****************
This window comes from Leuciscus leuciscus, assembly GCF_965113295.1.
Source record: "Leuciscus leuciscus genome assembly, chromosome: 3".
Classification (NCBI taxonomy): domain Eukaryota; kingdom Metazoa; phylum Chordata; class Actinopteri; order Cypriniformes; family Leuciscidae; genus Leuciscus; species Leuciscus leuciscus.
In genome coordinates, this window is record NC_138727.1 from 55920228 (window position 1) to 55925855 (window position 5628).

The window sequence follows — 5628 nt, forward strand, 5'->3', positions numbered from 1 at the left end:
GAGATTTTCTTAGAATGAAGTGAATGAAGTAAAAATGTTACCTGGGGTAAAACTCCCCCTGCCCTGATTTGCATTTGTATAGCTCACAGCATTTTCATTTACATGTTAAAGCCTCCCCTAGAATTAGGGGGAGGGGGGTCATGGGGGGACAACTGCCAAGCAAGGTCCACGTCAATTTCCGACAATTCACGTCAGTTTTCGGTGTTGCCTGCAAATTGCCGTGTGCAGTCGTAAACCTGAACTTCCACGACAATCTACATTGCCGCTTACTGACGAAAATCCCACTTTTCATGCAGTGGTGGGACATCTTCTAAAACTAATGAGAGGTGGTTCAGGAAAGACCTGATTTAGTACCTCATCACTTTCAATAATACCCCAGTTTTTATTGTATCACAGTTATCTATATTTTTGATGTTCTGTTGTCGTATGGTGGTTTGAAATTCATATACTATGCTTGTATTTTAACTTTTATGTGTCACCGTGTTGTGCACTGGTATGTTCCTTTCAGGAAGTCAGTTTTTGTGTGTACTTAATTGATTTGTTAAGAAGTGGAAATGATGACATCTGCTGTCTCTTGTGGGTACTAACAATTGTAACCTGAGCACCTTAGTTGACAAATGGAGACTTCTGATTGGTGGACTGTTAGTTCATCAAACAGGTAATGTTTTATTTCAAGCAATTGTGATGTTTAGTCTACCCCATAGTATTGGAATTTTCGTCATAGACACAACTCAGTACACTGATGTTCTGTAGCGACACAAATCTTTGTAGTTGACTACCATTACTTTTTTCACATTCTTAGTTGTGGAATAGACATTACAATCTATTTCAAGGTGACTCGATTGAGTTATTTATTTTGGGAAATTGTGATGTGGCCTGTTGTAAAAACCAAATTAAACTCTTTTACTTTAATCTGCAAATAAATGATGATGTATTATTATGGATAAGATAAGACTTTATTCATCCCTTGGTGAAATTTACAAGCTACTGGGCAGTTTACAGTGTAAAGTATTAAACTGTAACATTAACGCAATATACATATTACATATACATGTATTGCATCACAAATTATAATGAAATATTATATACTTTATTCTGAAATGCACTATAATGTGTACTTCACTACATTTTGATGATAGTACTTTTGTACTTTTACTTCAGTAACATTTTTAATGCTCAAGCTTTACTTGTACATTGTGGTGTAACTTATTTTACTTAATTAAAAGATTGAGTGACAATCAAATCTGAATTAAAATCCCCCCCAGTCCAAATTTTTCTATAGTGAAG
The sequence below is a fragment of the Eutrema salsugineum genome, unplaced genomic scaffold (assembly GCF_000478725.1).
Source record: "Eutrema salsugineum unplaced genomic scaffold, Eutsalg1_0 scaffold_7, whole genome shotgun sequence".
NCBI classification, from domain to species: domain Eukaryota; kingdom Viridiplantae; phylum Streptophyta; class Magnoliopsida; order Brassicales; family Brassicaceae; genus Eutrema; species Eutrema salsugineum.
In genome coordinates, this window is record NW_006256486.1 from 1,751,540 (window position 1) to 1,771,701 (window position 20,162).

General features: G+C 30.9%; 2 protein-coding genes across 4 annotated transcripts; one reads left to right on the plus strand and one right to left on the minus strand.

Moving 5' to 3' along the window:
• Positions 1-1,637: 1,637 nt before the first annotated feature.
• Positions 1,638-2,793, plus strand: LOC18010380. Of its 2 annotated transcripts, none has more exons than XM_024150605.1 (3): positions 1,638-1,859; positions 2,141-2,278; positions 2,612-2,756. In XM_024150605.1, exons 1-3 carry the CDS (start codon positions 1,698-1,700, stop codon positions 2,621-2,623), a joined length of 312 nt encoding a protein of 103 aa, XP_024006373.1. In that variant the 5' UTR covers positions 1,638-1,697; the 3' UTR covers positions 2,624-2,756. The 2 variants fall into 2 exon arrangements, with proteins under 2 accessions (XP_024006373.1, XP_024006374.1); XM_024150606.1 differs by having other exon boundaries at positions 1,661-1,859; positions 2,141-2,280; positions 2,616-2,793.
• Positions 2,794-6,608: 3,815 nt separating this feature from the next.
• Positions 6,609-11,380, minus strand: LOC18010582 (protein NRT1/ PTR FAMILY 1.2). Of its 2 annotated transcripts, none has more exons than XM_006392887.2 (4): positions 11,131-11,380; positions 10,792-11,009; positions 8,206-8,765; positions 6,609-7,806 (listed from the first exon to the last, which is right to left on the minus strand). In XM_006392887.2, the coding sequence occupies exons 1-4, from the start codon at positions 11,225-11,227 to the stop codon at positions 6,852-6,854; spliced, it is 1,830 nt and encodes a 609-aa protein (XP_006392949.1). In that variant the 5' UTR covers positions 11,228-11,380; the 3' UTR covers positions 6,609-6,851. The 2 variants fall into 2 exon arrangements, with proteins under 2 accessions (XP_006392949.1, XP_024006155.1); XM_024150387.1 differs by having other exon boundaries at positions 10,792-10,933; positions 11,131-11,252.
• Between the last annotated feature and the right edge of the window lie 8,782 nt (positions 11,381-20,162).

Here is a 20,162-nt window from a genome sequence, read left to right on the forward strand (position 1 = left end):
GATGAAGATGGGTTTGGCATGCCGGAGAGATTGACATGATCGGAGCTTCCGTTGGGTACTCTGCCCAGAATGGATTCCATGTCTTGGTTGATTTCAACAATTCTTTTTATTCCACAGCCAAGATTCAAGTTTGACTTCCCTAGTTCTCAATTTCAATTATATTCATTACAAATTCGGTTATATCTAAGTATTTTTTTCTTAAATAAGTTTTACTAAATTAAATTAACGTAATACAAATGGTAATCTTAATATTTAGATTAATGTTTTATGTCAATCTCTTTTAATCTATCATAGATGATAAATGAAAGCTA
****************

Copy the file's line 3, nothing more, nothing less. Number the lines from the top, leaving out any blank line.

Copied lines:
Classification (NCBI taxonomy): domain Eukaryota; kingdom Metazoa; phylum Chordata; class Actinopteri; order Cypriniformes; family Leuciscidae; genus Leuciscus; species Leuciscus leuciscus.